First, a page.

Updated | Two more storks killed in Malta, Birdlife: half of flock missing due to illegal hunting

Two more White Storks are killed days after a poacher is charged with the killing of a stork • Parliamentary secretary says shooter has been apprehended

The White Stork was found dead on 15 August. Photo: Alice Tribe, BirdLife Malta
The White Stork was found dead on 15 August. Photo: Alice Tribe, BirdLife Malta

Two more White Storks were confirmed to have been shot today Wednesday, days after four birds were downed by poachers.

BirdLife Malta said that more than half the muster of storks that visited Malta are missing, possibly shot by poachers.

“Just as heard of the return of the same storks in Malta this afternoon, the police administrative law enforcement unit has been busy collecting two of the white storks shot down near Maghtab this evening.

“The birds were taken quickly to the vet, however they did not make it out alive, with the vet confirming both birds have been shot.”

Clint Camilleri, the parliamentary secretary responsible for hunting, tweeted later in the evening saying the shooter had been apprehended.

Camilleri said in the Maltese government would not tolerate any illegalities and that he was confident the justice would prevail. 

BirdLife Malta CEO Mark Sultana said stressed however that fines were not enough, while accusing the government of being "held hostage" by the hunting lobby.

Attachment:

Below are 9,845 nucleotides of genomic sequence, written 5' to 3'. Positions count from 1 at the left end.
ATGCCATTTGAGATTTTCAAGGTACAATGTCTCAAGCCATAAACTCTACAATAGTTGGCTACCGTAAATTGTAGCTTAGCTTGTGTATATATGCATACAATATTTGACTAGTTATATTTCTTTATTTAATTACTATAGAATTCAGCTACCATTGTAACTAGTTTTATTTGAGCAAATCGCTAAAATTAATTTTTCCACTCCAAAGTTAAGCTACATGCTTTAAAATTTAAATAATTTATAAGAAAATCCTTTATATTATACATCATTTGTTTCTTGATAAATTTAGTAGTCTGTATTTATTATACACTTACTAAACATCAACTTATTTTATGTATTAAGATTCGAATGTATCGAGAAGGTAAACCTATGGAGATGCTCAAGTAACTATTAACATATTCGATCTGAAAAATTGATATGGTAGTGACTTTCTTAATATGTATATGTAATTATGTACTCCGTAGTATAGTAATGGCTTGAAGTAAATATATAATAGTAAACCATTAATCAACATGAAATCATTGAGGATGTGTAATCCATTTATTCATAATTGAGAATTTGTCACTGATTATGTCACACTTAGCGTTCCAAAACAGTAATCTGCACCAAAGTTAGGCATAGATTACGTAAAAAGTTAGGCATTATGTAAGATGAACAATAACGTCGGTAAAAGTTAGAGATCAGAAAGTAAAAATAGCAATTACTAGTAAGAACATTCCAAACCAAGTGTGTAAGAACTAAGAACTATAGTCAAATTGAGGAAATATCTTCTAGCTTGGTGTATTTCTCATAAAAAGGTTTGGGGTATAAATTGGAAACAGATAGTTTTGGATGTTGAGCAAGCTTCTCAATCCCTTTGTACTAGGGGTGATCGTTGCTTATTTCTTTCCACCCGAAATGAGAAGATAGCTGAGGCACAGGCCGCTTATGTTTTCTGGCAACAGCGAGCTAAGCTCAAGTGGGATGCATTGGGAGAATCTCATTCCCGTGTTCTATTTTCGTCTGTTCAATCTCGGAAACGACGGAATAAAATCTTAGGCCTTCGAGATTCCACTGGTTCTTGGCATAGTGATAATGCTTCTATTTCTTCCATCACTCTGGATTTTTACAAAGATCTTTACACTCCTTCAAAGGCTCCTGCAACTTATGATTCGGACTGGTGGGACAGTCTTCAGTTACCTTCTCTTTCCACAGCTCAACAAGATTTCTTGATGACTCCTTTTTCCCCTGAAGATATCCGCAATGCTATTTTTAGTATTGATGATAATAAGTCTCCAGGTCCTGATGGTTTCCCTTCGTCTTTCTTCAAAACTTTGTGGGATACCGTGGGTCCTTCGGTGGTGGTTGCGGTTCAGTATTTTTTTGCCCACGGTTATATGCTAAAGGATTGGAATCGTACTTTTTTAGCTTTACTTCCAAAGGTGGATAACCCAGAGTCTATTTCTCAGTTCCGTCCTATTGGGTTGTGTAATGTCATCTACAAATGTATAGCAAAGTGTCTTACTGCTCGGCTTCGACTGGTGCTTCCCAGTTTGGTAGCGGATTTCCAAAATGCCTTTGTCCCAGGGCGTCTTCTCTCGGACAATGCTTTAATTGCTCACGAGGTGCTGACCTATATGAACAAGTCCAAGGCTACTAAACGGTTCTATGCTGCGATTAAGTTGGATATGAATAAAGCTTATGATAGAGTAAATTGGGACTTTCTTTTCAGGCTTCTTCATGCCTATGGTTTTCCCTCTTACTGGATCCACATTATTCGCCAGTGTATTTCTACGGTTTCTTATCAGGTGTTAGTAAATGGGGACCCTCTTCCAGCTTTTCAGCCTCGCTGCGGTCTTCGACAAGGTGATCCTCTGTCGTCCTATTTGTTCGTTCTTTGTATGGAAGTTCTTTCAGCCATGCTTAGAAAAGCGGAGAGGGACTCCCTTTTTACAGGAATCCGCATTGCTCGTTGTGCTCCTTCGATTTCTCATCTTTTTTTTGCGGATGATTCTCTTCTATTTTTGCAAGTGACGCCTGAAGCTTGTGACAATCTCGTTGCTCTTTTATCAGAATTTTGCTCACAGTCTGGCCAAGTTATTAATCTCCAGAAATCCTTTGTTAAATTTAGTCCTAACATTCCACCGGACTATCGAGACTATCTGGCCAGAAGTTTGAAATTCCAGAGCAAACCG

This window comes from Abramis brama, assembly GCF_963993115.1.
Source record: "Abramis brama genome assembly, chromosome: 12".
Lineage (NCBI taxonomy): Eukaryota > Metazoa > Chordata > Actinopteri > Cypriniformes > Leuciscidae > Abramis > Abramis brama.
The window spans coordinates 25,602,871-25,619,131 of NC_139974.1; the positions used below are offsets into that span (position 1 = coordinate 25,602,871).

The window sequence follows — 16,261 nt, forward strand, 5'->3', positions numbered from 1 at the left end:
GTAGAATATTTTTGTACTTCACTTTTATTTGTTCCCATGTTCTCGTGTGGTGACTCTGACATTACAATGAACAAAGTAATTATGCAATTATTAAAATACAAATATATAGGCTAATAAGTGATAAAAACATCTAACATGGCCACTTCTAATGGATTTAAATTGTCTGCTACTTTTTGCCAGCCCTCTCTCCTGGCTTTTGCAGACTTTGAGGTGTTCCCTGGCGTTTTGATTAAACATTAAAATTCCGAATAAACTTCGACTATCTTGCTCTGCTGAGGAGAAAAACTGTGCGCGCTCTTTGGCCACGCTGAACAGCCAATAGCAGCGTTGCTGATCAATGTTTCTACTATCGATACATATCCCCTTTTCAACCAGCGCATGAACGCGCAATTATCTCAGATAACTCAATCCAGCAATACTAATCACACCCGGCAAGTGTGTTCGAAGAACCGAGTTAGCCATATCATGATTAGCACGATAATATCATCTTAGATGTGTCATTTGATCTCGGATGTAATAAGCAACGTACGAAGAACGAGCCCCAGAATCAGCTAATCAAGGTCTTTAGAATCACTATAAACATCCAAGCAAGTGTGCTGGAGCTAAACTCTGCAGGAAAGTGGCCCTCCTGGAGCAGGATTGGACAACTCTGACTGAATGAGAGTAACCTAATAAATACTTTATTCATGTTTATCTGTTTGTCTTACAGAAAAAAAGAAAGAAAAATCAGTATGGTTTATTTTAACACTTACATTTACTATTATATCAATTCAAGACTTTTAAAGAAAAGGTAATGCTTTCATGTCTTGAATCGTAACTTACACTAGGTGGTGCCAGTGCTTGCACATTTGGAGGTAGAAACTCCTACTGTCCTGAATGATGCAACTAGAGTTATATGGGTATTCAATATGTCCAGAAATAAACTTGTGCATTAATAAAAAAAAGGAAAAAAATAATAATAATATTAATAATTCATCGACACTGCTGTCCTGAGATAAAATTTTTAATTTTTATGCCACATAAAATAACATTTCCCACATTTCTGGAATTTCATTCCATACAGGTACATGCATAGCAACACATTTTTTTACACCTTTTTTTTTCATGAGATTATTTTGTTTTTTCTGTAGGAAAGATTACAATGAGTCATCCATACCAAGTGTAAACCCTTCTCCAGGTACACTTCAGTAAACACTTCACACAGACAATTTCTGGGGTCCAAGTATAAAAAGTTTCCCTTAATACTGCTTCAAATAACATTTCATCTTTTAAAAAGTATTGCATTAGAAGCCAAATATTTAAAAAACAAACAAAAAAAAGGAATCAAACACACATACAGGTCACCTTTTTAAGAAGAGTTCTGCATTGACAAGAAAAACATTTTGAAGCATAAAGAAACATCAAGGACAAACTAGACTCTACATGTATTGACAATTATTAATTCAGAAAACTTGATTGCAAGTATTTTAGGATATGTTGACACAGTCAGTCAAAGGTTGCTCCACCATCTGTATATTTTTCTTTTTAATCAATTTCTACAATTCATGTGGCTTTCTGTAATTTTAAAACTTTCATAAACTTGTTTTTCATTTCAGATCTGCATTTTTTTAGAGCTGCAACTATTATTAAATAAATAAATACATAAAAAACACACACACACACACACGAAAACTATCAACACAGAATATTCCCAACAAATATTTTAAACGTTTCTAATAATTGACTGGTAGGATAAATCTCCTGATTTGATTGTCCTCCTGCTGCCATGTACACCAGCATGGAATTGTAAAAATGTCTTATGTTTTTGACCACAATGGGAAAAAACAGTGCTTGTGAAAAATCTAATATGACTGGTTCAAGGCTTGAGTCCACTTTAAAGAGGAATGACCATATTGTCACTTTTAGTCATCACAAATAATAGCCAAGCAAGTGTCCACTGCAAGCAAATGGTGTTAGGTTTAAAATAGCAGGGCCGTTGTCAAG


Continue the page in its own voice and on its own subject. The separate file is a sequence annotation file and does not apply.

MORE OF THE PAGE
The original flock of 18 White Storks that arrived last Friday, now numbers seven as possibly other birds have gone missing due to illegal hunting.

[WATCH] Hunter kills three white storks, BirdLife demands enforcement

Photos: Alice Tribe, BirdLife
Photos: Alice Tribe, BirdLife
Photos: Alice Tribe, BirdLife
Photos: Alice Tribe, BirdLife
Photos: Alice Tribe, BirdLife
Photos: Alice Tribe, BirdLife

In a statement issued on Saturday, the NGO stressed that the incident was not an isolated one, and showed the “extent of widespread illegal hunting”. “For years BirdLife Malta has called on the Prime Minister to set up a wildlife crime unit and it said that the reluctance to implement this was incomprehensible.”

The NGO said it was ironic that at the moment, the Wild Birds Regulation Unit and parliamentary secretary Clint Camilleri were proposing a change in the law on wild rabbit hunting starting next June.

“They want to allow hunting to be done wherever the hunter pleases rather than stating the exact private land on which the hunter will hunt,” BirdLife said, adding that this would weaken the law.

“It will allow it to be a stronger smokescreen than what it is presently.”

The wild rabbit season, the NGO said, would allow hunters to easily target protected birds, stressing that the Ornis committee should not allow the law to amended and weakened. Furthermore it said that in the coming weeks, hundreds of birds of prey would be migrating over Malta and once again the authorities would be asked to “get their act together”.

More in Nature

Get access to the real stories first with the digital edition

Subscribe